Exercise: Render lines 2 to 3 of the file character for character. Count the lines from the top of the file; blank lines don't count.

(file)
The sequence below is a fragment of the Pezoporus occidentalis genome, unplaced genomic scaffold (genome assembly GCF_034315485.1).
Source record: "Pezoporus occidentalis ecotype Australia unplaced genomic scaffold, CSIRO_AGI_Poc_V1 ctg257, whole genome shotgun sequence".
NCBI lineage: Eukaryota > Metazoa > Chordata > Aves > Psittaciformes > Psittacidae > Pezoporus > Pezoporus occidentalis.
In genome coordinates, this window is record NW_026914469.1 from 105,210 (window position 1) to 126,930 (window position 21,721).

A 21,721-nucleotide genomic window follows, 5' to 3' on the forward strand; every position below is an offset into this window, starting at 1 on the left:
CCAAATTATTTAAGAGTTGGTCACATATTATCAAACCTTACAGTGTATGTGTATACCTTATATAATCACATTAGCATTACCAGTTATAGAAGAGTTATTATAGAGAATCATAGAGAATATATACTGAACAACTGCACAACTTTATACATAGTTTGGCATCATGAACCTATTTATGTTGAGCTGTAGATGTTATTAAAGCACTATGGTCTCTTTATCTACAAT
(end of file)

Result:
Source record: "Pezoporus occidentalis ecotype Australia unplaced genomic scaffold, CSIRO_AGI_Poc_V1 ctg257, whole genome shotgun sequence".
NCBI lineage: Eukaryota > Metazoa > Chordata > Aves > Psittaciformes > Psittacidae > Pezoporus > Pezoporus occidentalis.